Continued monitoring data confirm that remediation efforts are effective.
Currently, there are no indications in the monitoring data that the water discharged from Mount Polley is having any negative effects on Quesnel Lake water quality or aquatic life.
If you are interested in looking at water quality data collected on surface water in the area around the Mount Polley mine, in addition to data in the mine’s annual reports, results are available through the BC Government Surface Water Monitoring Sites Interactive Map.
The remediation effort at Mount Polley is ongoing; however, we are very proud of the major milestones that have been completed to-date.
Repair of lower Edney Creek, re-establishment of link to Quesnel Lake and installation of new fish habitat for spawners from Quesnel Lake, completed in spring 2015, with evidence of successful spawning by Interior Coho, Kokanee and Sockeye Salmon.
Completion of construction of a new Hazeltine Creek channel in May 2015, to control erosion and provide base for remediation of the creek itself and the creek valley.
Ongoing planting of native trees and shrubs in the riparian and upland areas along the creek, now totally more than 600,000 trees and shrubs planted.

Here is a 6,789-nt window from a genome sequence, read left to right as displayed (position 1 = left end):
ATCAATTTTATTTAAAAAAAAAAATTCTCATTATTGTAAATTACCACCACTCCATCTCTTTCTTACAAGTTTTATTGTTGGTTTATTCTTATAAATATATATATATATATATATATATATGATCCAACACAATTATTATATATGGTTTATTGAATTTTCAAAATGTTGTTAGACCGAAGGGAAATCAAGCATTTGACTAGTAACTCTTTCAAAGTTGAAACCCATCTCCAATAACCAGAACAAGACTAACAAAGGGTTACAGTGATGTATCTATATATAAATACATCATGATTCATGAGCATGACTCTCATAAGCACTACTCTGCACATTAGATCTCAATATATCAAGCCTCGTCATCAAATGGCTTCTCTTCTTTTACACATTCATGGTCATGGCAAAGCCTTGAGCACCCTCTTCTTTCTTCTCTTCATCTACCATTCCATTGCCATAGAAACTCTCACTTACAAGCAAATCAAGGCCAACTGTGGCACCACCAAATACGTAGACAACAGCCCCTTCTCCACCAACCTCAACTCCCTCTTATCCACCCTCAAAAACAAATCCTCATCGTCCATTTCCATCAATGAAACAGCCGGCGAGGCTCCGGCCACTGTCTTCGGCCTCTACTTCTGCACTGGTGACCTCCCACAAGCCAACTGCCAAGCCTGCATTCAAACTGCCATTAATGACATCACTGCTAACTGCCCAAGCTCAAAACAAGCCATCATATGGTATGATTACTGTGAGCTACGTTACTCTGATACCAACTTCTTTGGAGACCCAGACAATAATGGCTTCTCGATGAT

Installation of over 6 kilometres of new fish spawning and rearing habitat in upper to middle Hazeltine Creek. Evidence of successful 2018 and 2019 Rainbow trout spawning in upper Hazeltine Creek.
Clean-up and repair of 400 metres of Quesnel Lake shoreline, including placement of new fish spawning gravels.
Re-establishment of wetlands in the Polley Flats area adjacent to the repaired TSF.
We hope that you and your family are staying safe and following the preventative measures and actions you can take to stay healthy and prevent the spread of COVID-19.
We are doing our part during COVID-19. Imperial Metals Mount Polley mine has donated two boxes of N95 masks and four boxes of surgical gloves to the Williams Lake Hospital.
Newcrest-Imperial Metals Red Chris mine is providing additional medical support in Iskut, Dease Lake and Telegraph Creek, and is working with the Tahltan Nation to support the provision of basic groceries to the Iskut, Dease Lake and Telegraph Creek communities. In addition, Newcrest will help source health and sanitary supplies pending availability and lead times.